The first principle of the Ordinariate is then about Christian unity. St. Basil the Great, the Church’s greatest ecumenist, literally expended his life on the work of building bridges between orthodox brethren who shared a common faith, but who had become separated from one another in a Church badly fragmented by heresy and controversy. He taught that the work of Christian unity requires deliberate and ceaseless effort...St. Basil often talked with yearning about the archaia agape, the ancient love of the apostolic community, so rarely seen in the Church of his day. This love, he taught, is a visible sign that the Holy Spirit is indeed present and active, and it is absolutely essential for the health of the Church.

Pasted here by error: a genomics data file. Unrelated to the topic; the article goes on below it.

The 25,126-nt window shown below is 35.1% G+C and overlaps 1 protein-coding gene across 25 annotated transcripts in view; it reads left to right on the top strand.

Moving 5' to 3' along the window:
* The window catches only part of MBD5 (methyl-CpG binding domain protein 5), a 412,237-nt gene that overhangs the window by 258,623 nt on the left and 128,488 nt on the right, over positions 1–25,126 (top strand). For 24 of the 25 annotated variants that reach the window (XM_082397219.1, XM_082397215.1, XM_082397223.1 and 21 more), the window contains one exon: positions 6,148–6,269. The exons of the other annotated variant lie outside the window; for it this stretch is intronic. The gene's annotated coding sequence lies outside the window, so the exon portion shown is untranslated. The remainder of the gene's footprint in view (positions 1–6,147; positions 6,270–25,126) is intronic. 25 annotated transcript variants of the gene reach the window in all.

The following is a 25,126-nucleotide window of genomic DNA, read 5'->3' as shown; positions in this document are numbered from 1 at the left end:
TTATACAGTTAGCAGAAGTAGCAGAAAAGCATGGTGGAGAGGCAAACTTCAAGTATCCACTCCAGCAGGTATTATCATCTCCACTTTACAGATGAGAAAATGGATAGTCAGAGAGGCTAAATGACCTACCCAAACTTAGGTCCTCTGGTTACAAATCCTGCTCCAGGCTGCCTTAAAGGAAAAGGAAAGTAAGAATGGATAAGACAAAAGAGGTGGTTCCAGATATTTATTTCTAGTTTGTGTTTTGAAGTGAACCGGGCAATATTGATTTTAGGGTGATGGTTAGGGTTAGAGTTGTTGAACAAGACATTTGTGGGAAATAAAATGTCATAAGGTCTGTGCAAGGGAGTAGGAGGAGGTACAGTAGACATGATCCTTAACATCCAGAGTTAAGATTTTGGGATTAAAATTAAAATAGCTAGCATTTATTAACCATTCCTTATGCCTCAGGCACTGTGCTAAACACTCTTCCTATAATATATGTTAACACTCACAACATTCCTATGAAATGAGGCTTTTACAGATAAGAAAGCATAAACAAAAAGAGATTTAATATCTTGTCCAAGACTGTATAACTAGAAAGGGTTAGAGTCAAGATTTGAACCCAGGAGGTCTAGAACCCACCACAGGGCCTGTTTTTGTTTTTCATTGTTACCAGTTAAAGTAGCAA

- Msgr. Jeffrey Steenson, Homily on the Occasion of his Formal Institution as Ordinary

Saturday, November 14, 2009

Have Liturgy - Will Travel...

Our Anglican Use liturgy is well-travelled, and it travels well. During our pilgrimage we celebrated Mass according to the Book of Divine Worship in so many places which are important to our faith - in the Basilica of San Clemente, in St. Peter's Basilica, in the Basilica of St. Francis at Assisi, in the Chapel of the Eucharistic Miracle at Orvieto, in the Basilica of Santa Croce at Florence, in the Basilica of St. Francis at Siena in the presence of the Miraculous Hosts, in San Onofrio which is the lovely little church staffed by the Graymoor Friars and is the church of the Knights of the Holy Sepulchre, in the Basilica of St. Mary Major - and in nearly everyplace we celebrated the Mass there were people who asked the same two questions: when they saw our students in their uniforms they would ask "Where are these beautiful and polite students from," and then they would ask about the impressive liturgy...

Read the rest at Fr. Phillips' blog Atonement Online.

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